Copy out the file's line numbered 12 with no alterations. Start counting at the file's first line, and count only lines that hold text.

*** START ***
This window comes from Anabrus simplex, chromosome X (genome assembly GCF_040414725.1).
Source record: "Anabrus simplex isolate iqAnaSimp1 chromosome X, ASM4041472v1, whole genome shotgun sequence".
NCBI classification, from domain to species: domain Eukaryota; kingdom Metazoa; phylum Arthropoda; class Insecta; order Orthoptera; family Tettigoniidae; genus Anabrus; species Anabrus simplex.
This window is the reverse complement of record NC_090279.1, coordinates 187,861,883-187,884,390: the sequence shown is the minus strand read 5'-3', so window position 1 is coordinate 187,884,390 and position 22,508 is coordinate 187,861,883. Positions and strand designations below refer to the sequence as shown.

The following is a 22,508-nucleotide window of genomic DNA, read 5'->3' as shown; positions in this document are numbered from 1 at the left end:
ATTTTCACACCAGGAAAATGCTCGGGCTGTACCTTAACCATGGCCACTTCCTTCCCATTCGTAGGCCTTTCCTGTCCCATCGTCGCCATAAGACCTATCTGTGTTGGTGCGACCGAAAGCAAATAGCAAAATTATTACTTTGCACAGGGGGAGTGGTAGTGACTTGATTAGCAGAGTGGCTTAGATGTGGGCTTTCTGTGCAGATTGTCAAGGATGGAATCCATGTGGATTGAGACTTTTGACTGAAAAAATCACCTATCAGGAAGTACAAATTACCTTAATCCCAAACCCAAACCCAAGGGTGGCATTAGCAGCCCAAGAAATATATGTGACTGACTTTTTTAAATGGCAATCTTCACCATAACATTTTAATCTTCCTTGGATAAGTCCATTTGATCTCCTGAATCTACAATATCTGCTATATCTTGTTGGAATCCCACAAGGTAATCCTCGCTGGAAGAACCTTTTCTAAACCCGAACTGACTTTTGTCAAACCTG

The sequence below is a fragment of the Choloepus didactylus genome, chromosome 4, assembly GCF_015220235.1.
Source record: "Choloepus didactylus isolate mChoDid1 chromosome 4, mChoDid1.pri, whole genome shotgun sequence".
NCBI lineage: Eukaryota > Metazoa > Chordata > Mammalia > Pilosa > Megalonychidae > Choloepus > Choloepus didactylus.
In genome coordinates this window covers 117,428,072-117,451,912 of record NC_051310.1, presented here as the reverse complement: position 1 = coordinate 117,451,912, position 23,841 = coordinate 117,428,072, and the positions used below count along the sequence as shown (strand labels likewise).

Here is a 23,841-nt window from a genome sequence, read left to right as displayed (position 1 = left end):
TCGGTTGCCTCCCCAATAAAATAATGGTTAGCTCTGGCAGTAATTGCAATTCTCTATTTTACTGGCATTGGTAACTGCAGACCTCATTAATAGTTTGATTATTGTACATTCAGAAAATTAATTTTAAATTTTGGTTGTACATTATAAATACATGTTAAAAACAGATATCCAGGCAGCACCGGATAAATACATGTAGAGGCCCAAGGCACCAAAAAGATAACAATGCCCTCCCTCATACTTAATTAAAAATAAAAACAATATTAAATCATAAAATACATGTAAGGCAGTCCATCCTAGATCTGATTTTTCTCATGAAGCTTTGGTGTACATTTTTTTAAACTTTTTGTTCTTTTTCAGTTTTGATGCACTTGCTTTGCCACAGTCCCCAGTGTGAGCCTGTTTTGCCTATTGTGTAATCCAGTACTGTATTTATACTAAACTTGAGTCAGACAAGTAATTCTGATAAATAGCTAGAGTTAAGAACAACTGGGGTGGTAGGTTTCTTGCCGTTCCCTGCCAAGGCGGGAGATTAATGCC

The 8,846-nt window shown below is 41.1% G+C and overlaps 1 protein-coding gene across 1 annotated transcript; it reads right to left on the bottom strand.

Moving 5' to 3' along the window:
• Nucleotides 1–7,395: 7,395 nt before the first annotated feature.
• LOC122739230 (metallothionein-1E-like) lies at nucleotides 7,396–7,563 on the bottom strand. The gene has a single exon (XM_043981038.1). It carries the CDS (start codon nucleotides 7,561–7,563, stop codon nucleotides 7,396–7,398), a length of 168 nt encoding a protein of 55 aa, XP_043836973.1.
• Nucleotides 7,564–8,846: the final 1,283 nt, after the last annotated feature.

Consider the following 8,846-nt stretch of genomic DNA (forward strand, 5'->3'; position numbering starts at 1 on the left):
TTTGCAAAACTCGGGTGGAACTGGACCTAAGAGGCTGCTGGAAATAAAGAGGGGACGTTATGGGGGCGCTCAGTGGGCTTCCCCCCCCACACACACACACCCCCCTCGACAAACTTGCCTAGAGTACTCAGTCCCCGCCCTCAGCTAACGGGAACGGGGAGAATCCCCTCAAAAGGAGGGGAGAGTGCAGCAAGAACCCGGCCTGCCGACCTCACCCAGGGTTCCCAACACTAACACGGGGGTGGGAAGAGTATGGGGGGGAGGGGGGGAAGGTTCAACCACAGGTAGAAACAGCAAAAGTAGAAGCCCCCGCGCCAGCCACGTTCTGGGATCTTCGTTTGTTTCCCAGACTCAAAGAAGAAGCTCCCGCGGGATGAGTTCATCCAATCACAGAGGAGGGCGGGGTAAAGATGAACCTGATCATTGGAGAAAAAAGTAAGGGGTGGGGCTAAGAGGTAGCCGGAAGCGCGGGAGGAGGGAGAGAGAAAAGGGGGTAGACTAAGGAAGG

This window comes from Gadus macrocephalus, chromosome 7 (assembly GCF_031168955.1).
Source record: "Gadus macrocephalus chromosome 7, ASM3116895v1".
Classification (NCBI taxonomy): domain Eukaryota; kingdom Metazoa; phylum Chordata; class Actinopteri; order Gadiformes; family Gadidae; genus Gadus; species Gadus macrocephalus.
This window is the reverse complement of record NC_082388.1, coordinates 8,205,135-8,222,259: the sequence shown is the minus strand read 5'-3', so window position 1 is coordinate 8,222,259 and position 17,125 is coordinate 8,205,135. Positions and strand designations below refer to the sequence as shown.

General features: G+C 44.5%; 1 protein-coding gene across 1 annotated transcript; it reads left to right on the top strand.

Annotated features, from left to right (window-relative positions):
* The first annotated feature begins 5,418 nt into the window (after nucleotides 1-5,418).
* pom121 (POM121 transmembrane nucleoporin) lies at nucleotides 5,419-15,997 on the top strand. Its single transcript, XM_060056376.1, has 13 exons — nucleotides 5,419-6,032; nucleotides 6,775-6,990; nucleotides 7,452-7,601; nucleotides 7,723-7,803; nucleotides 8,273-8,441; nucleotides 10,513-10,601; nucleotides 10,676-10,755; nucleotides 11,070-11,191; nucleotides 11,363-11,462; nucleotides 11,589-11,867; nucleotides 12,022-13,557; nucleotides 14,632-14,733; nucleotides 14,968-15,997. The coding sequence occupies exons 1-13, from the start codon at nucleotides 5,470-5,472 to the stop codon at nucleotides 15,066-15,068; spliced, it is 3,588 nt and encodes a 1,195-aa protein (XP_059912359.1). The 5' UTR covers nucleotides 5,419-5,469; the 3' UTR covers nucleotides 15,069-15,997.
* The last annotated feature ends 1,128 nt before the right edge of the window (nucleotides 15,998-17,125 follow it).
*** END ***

TCGGTTGCCTCCCCAATAAAATAATGGTTAGCTCTGGCAGTAATTGCAATTCTCTATTTTACTGGCATTGGTAACTGCAGACCTCATTAATAGTTTGATTATTGTACATTCAGAAAATTAATTTTAAATTTTGGTTGTACATTATAAATACATGTTAAAAACAGATATCCAGGCAGCACCGGATAAATACATGTAGAGGCCCAAGGCACCAAAAAGATAACAATGCCCTCCCTCATACTTAATTAAAAATAAAAACAATATTAAATCATAAAATACATGTAAGGCAGTCCATCCTAGATCTGATTTTTCTCATGAAGCTTTGGTGTACATTTTTTTAAACTTTTTGTTCTTTTTCAGTTTTGATGCACTTGCTTTGCCACAGTCCCCAGTGTGAGCCTGTTTTGCCTATTGTGTAATCCAGTACTGTATTTATACTAAACTTGAGTCAGACAAGTAATTCTGATAAATAGCTAGAGTTAAGAACAACTGGGGTGGTAGGTTTCTTGCCGTTCCCTGCCAAGGCGGGAGATTAATGCC